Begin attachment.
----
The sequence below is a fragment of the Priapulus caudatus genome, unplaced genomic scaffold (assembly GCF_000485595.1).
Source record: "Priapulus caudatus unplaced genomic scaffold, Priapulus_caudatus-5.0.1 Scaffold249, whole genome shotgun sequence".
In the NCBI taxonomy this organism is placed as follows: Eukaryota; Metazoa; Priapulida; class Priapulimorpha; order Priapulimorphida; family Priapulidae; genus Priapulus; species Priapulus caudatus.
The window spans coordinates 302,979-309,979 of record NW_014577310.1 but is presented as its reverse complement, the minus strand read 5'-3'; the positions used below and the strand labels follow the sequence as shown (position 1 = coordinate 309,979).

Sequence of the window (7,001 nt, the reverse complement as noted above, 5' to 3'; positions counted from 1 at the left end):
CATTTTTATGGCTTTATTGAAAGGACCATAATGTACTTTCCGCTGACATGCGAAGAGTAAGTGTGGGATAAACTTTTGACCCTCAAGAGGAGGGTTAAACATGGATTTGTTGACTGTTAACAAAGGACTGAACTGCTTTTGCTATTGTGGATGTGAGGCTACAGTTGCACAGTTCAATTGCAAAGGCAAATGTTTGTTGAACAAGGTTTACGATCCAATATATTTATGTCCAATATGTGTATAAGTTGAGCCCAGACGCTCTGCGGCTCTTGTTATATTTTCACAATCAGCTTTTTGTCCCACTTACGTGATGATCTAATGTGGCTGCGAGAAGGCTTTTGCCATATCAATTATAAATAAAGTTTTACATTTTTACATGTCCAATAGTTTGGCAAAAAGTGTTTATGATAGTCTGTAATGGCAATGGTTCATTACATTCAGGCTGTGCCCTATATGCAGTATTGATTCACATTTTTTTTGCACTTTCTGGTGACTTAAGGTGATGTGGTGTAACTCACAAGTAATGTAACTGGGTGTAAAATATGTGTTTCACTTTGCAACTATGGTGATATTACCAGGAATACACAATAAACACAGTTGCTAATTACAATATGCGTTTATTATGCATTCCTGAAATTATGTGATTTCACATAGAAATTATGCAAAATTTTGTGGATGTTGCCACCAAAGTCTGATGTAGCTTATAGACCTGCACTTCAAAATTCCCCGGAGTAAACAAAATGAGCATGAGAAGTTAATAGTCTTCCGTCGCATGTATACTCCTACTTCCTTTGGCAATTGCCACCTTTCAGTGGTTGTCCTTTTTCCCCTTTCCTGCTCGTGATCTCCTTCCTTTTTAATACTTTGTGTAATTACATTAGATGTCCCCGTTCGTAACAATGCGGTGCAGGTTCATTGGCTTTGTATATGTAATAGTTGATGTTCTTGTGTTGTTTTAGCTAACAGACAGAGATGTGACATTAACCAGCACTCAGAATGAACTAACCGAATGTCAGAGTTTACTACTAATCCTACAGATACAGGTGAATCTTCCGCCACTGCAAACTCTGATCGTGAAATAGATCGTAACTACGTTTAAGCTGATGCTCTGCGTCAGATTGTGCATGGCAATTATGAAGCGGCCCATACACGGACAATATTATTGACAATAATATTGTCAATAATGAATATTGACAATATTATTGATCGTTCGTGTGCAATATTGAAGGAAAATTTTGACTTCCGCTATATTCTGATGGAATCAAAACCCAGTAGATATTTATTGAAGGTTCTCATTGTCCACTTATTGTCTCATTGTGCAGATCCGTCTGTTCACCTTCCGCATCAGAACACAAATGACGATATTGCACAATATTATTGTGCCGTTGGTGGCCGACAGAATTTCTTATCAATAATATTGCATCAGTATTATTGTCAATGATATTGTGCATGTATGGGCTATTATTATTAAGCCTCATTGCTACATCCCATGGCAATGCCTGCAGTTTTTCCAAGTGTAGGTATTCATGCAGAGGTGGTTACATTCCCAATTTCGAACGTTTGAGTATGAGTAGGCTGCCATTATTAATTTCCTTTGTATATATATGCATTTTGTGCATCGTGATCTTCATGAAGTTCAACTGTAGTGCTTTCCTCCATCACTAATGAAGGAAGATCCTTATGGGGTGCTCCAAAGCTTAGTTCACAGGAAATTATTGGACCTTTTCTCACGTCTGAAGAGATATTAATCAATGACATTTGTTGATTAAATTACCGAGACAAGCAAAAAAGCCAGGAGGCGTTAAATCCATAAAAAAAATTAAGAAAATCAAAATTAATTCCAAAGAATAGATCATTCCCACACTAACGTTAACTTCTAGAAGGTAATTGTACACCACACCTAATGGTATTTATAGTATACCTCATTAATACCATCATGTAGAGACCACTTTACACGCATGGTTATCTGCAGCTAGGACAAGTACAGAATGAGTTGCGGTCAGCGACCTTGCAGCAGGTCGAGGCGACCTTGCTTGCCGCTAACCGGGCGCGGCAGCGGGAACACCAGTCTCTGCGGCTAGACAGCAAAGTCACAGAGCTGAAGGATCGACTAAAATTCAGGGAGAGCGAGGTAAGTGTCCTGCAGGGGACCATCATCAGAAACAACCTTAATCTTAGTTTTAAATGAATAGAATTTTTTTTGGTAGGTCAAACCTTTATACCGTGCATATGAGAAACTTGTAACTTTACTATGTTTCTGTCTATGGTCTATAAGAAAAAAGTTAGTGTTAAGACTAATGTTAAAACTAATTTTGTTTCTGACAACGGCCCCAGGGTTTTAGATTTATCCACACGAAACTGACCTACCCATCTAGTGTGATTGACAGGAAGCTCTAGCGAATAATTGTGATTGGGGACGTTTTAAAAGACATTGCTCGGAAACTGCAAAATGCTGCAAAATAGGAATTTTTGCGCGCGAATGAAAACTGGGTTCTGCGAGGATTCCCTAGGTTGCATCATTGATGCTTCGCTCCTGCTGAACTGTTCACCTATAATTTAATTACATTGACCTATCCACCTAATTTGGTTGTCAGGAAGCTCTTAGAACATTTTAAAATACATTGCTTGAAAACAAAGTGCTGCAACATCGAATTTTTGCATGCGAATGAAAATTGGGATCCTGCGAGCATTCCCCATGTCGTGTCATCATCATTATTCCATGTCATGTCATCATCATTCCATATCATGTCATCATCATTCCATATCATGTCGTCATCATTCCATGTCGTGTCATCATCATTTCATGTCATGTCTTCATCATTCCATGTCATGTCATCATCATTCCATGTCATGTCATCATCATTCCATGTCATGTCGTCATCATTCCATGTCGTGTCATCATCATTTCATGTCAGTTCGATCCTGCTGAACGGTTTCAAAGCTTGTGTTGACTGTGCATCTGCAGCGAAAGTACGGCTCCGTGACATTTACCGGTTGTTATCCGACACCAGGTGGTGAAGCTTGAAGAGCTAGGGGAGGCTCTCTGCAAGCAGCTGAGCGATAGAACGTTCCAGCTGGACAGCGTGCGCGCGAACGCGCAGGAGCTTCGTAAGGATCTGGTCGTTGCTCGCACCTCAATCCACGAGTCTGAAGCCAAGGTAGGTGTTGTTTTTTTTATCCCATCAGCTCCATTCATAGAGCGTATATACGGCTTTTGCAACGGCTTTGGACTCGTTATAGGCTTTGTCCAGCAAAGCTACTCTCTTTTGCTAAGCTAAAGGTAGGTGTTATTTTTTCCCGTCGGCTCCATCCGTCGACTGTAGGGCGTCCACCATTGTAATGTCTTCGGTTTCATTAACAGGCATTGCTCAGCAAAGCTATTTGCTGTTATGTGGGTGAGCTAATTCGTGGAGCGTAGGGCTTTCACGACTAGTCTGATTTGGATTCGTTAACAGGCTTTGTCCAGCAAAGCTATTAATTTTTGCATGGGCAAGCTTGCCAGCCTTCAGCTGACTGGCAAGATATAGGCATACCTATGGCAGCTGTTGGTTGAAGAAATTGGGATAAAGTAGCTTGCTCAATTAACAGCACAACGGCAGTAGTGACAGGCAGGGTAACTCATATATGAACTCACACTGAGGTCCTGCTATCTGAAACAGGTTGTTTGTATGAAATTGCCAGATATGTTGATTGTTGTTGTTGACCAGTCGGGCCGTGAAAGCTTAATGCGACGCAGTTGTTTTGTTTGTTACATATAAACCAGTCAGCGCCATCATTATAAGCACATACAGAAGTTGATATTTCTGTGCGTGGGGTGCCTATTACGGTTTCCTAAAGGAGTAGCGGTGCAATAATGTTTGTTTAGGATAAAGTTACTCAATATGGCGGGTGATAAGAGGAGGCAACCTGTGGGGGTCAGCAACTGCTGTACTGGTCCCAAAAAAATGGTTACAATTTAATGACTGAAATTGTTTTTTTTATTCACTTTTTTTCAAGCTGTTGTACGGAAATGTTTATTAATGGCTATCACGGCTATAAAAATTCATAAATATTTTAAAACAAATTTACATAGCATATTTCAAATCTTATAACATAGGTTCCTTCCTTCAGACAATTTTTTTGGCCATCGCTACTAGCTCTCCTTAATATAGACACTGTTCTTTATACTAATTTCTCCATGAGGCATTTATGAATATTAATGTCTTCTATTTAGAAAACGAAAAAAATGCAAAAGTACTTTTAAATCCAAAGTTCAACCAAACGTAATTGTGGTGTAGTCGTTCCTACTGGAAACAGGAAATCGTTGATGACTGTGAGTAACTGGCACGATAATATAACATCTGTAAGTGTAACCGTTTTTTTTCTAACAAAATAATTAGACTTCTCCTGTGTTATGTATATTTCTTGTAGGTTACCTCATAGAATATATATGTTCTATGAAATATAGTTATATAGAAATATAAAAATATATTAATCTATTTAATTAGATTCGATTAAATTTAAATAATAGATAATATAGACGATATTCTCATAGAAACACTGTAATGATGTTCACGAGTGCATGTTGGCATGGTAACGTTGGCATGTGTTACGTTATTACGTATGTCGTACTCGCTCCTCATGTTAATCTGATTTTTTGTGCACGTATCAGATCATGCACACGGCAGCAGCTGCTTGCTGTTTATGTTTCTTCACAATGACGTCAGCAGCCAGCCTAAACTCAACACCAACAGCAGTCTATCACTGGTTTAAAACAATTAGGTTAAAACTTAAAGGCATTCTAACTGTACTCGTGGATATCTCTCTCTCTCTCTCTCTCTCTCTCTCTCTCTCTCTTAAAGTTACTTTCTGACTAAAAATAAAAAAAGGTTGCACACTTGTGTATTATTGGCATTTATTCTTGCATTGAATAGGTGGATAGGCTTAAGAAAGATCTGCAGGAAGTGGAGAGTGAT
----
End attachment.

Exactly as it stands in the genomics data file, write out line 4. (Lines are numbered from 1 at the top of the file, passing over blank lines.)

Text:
The window spans coordinates 302,979-309,979 of record NW_014577310.1 but is presented as its reverse complement, the minus strand read 5'-3'; the positions used below and the strand labels follow the sequence as shown (position 1 = coordinate 309,979).